Brief Communication | Published:

Carbon metabolism–mediated myogenic differentiation

Nature Chemical Biology volume 6, pages 202204 (2010) | Download Citation

Abstract

The role of nutrients and metabolism in cellular differentiation is poorly understood. Using RNAi screening, metabolic profiling and small-molecule probes, we discovered that the knockdown of three metabolic enzymes—phosphoglycerate kinase (Pgk1), hexose-6-phosphate dehydrogenase (H6pd) and ATP citrate lyase (Acl)—induces differentiation of mouse C2C12 myoblasts even in the presence of mitogens. These enzymes and the pathways they regulate provide new targets for the control of myogenic differentiation in myoblasts and rhabdomyosarcoma cells.

  • Compound C3H7O7P

    3-Phosphoglycerate

  • Compound C3H5O6P

    Phosphoenolpyruvate

  • Compound C26H45NO6S

    Tauroursodeoxycholic acid

  • Compound C26H42NO5-

    Glycochenodeoxycholic acid

  • Compound C62H111N11O12

    Cyclosporin A

  • Compound C17H22N2O3

    Trichostatin A

  • Compound C23H36O7

    Pravastatin

  • Compound C33H35FN2O5

    Atorvastatin

  • Compound C24H26FNO4

    Fluvastatin

Access optionsAccess options

Rent or Buy article

Get time limited or full article access on ReadCube.

from$8.99

All prices are NET prices.

References

  1. 1.

    , & Cell Cycle 7, 885–891 (2008).

  2. 2.

    & Dev. Biol. 246, 2–13 (2002).

  3. 3.

    & Differentiation 7, 159–166 (1977).

  4. 4.

    , & Biochim. Biophys. Acta 1397, 102–117 (1998).

  5. 5.

    et al. Science 313, 1137–1140 (2006).

  6. 6.

    et al. J. Biol. Chem. 283, 8453–8461 (2008).

  7. 7.

    , & FASEB J. 21, 2994–3003 (2007).

  8. 8.

    et al. EMBO J. 22, 3825–3832 (2003).

  9. 9.

    & Dev. Biol. 266, 1–16 (2004).

  10. 10.

    & Science 324, 1021–1022 (2009).

  11. 11.

    et al. J. Biol. Chem. 10, 9557–9564 (2004).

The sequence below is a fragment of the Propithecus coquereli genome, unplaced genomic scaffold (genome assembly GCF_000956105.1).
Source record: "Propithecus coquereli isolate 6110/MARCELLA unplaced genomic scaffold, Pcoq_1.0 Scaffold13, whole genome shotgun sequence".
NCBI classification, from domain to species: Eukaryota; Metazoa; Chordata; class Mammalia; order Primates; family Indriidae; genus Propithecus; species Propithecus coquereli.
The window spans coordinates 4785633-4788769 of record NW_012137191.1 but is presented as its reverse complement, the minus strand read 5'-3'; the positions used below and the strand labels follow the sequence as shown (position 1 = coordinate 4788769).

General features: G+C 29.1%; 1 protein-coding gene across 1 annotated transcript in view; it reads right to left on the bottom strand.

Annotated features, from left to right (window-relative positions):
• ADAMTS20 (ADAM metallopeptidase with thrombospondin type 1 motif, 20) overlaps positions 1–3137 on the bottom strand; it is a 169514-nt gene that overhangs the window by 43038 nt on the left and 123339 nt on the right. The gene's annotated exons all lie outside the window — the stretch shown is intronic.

12. 12.

    & Oncologist 4, 34–44 (1999).

  13. 13.

    et al. FASEB J. 18, 403–405 (2004).

  14. 14.

    , & Biochem. Int. 20, 267–274 (1990).

  15. 15.

    , & Endocrinology 146, 2539–2543 (2005).

  16. 16.

    et al. Cancer Cell 8, 311–321 (2005).

Download references

Acknowledgements

We thank the RNAi Consortium for shRNAs and the following members of the RNAi platform of the Broad Institute for their scientific advising: A. Derr, J. Grenier, S. Silver, G. Cowley and O. Alkan. We also thank S. Carr, R. Wei, E. Yang and members of the Broad Institute metabolic profiling platform for scientific advice and analysis of metabolite extracts, and J. Nisbet of Children's Hospital Boston for thoughtful comments. This work was supported in part by US Department of Defense Breast Cancer Innovator Award #BC074986 (to D.E.I.) and US National Institute of General Medical Sciences grant 38627 (to S.L.S.). S.L.S. is an investigator with the Howard Hughes Medical Institute. A.L.B. was supported in part by the US National Science Foundation.

Author information

Author notes

    • Abigail L Bracha
    •  & Arvind Ramanathan

    These authors contributed equally to this work.

Affiliations

  1. Vascular Biology Program, Department of Pathology and Department of Surgery, Children's Hospital and Harvard Medical School, Boston, Massachusetts, USA.

    • Abigail L Bracha
    •  & Donald E Ingber
  2. Howard Hughes Medical Institute at the Broad Institute of Harvard and MIT, Cambridge, Massachusetts, USA.

    • Arvind Ramanathan
    •  & Stuart L Schreiber
  3. Institute for Biocomplexity and Informatics, University of Calgary, Calgary, Alberta, Canada.

    • Sui Huang
  4. Wyss Institute for Biologically Inspired Engineering at Harvard University, Boston, Massachusetts, USA.

    • Donald E Ingber
  5. Harvard School of Engineering and Applied Sciences, Cambridge, Massachusetts, USA.

    • Donald E Ingber
  6. Department of Chemistry and Chemical Biology, Harvard University, Cambridge, Massachusetts, USA.

    • Stuart L Schreiber

Authors

  1. Search for Abigail L Bracha in:

  2. Search for Arvind Ramanathan in:

  3. Search for Sui Huang in:

  4. Search for Donald E Ingber in:

  5. Search for Stuart L Schreiber in:

Contributions

A.L.B. designed and performed the RNAi screen, all validation experiments, quantitative RT-PCR, generation of stable cell lines and studies on cyclosporin, cholesterol and trichostatin. A.R. designed and performed metabolite experiments and the histone acetylation study. S.L.S. participated in the design of the overall study. S.H., D.E.I. and S.L.S. contributed to the preparation of the manuscript. D.E.I. and A.L.B. conceived of the idea for this study. All authors interpreted data, commented on results and participated in writing the manuscript.

Competing interests

The authors declare no competing financial interests.

Corresponding authors

Correspondence to Arvind Ramanathan or Stuart L Schreiber.

Supplementary information

PDF files

  1. 1.

    Supplementary Text and Figures

    Supplementary Figures 1-3, Supplementary Tables 1 and 2, and Supplementary Methods

About this article

Publication history

Received

Accepted

Published

DOI

https://doi.org/10.1038/nchembio.301

Further reading